The compost, made from fallen leaves at the school, had radioactive cesium of 1,488 becquerels per kilogram, higher than the 400 becquerels set by the government […]

    Five kindergartens and 20 elementary and junior high schools in the ward have been making compost

  • MaidenHeaven MaidenHeaven

    June, 20, 2011 Environment correspondent Sandi Keane provides detailed up-to-date analysis on the Fukushima nuclear disaster, including an exclusive interview with Dr Helen Caldicott. Experts raise the grim possibility of nuclear explosion at the disintegrating plant.

    The WSJ is high profile, just like Ichiro Osawa. Known as Japan’s “Shadow Shogun”, Osawa is no Chicken Little. He was a major reforming force in Japanese politics as president of Japan’s main opposition party, the Democratic Party of Japan, from 2006 until May 2009. In an interview with Osawa on May 26, 2011, Osawa echoes Dr Caldicott’s fears that Japan may indeed become uninhabitable.

    Osawa slams the Kan administration for putting together a team made up exclusively of people who depend on nuclear power to make a living, referred to as “members of the nuclear mafia”.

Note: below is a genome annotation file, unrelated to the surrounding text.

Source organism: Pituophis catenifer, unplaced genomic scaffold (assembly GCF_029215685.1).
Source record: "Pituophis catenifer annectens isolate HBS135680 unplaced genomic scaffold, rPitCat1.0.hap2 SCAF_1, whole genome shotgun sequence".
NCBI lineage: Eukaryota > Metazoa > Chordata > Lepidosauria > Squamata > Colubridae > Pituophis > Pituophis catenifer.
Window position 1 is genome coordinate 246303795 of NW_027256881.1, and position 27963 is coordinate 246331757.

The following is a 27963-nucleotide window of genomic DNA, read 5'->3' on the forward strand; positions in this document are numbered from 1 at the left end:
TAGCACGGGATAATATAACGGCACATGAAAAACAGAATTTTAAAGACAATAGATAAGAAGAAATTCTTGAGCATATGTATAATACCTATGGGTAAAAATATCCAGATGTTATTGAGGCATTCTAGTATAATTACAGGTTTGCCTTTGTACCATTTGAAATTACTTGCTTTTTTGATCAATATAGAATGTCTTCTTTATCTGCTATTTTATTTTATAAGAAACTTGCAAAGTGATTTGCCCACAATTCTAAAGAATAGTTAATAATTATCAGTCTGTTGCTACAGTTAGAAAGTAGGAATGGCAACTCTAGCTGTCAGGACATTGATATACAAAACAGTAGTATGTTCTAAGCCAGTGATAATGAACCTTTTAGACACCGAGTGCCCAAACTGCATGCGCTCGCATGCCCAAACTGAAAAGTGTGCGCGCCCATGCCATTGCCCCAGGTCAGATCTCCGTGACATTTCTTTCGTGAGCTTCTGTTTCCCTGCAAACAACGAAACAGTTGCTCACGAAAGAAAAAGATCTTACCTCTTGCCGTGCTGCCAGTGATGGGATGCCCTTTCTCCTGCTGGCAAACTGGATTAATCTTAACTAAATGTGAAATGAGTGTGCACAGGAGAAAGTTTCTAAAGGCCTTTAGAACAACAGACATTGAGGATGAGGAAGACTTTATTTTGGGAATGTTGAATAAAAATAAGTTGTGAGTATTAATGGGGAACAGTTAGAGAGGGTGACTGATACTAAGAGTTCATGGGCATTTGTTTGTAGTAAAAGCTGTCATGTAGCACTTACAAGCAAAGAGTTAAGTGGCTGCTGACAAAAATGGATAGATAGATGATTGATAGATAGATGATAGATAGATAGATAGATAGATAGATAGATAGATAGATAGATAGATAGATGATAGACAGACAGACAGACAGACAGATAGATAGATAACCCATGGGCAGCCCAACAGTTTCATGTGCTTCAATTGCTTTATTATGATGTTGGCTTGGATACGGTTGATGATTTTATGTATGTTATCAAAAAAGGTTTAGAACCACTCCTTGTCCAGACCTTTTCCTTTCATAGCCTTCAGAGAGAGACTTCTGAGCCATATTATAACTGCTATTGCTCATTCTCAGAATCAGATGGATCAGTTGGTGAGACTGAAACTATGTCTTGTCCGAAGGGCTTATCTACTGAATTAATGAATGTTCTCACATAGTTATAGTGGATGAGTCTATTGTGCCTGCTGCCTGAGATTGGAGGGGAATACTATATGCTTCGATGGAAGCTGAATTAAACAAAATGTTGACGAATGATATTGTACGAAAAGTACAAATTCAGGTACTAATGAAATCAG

“Did you see all those scholars saying “the crisis is not so terrible,” “won’t harm the health at all” on TV? What they say is meaningless because they depend on nuclear power for their livelihood.”

    “..the government doesn’t tell the truth…”

  • MaidenHeaven MaidenHeaven

    Fukushima Radiation NOT SAFE! View the studies by clicking See more under the video

  • razzz razzz

    I am not seeing the difference between the Japanese government and the US government, it's save the nuclear industry and ignore our children's health.

    Death by nuclear fallout is preferable to panic and lawsuits.

    • PavewayIII PavewayIII

      Accurate observation – there *is* little difference. Take that a step further though and consider the equally small difference between Japanese citizens and U.S. citizens.

      You can expect both populations to do the same thing *after* an accident like Fukushima: Complain. Complain about all the inevitable consequences they ignored, allowed to happen or simply didn't care about BEFORE the accident.